Last Night in Soho: New horror ends in uncertain, muddy territory

Review: Edgar Wright’s time-travel diversion explores the seedier side of the 1960s

Anya Taylor-Joy plays Sandie, an aspiring club singer, in Edgar Wright's Last Night in Soho

Film Title: Last Night in Soho

Director: Edgar Wright

Starring: Thomasin McKenzie, Anya Taylor-Joy, Matt Smith, Terence Stamp, Diana Rigg, Rita Tushingham, Pauline McLynn, Synnøve Karlsen

Genre: Horror

Running Time: 117 min

Fri, Oct 29, 2021, 05:00


It takes a while for Edgar Wright’s Last Night in Soho – a film that bumps to Earth as often as it takes flight – to confirm how it will deviate from the director’s usual habits. It certainly sounds like an Edgar Wright film. Thomasin McKenzie plays a young woman from contemporary Cornwall who, shortly after arriving in London to study fashion, gets magically transported to Soho of the 1960s. A murderer is on the streets. Perhaps he is still hanging about the 21st-century pub run by Pauline McLynn (you will know it’s her the moment you hear the voice off screen). That feels like something the director of Hot Fuzz and The World’s End might get up to.

Wright has, however, ditched his crazy wipes and furious cuts for a more sedate style of film-making. You won’t laugh much because, though some critics have already described it as such, it isn’t really a comedy (nor was his Baby Driver, to be fair). A glimpse of a marquee advertising Dr Terror’s House of Horrors hints we are going for something akin to the jaunty, shocker territory of that mid-60s anthology romp. Fair enough. The allusions elsewhere to Roman Polanksi’s Repulsion warn of a grasp beyond the film-maker’s reach.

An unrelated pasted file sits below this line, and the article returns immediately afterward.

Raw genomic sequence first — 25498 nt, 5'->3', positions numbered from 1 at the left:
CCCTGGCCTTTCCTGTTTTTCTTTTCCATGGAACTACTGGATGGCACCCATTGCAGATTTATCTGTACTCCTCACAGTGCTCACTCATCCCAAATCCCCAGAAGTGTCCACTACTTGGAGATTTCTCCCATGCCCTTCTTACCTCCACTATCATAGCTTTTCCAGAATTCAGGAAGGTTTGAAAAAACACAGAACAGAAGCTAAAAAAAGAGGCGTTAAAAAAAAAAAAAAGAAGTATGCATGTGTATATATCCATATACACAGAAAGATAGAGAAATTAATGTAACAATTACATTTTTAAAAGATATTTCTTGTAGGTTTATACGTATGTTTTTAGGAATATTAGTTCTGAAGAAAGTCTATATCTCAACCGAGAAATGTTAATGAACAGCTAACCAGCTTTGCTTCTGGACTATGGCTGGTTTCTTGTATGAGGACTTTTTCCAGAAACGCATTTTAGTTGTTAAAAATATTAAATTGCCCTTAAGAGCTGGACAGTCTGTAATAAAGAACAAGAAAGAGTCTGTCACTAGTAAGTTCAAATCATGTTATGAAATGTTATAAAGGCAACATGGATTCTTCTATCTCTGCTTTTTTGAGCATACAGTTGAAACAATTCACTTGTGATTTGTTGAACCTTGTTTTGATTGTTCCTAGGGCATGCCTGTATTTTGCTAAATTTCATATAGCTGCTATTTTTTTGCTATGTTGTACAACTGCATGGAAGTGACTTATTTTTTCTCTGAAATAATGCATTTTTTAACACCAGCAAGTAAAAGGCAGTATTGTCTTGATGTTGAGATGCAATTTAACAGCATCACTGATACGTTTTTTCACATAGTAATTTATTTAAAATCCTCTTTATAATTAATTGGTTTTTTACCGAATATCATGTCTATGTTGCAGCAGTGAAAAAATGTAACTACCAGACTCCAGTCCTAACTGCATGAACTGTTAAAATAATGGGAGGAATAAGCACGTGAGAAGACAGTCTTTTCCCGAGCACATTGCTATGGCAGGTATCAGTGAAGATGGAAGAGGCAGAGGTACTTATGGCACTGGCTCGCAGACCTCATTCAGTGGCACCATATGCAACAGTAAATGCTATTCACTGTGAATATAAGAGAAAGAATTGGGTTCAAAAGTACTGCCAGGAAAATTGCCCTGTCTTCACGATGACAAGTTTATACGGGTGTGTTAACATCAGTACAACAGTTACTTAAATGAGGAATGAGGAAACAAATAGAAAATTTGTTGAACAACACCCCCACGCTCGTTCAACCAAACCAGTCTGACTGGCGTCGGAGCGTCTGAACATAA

Thomasin McKenzie as Ellie

It hardly matters that the central conceit is only vaguely sketched. McKenzie’s Ellie, who worships 1960s culture, is cast back partly within and partly beside the persona of Sandie (Anya Taylor-Joy), an aspiring club singer. That is to say, sometimes Ellie watches her and sometimes she seems to actually be her. In the 1960s, Sandie falls in with a local hoodlum (Matt Smith). In the 2020s, Ellie counters bullies and settles in with an intimidating landlady (Diana Rigg, given plenty to do in her last role). It matters a little more that the latter stages of the plot – punctuated by some uninteresting spectres – rattle madly to a borderline-arbitrary ending.

Anna Taylor-Joy and Matt Smith star in Edgar Wright’s Last Night in Soho
Anya Taylor-Joy and Matt Smith

The immersion in a largely imagined world remains diverting. Though she travelled from a different compass point, Ellie’s adventures point where Julie Christie’s character might have landed after Billy Liar if she had more of Billy’s uncertainty. Rita Tushingham and Terence Stamp are here to help Rigg flesh out the era’s old guard. Most impressively, the script from Wright and Krysty Wilson-Cairns does as much work deglamourising the era as it does celebrating it. The film is particularly strong on how women were degraded in the entertainment and sex industries.

Yet Last Night in Soho ends up in uncertain, muddy territory. There is both too much and too little going on. It passes the time busily, but leaves us lost in copious allusion and unfinished narrative. Maybe that is how it felt at the time.

Opens on October 29th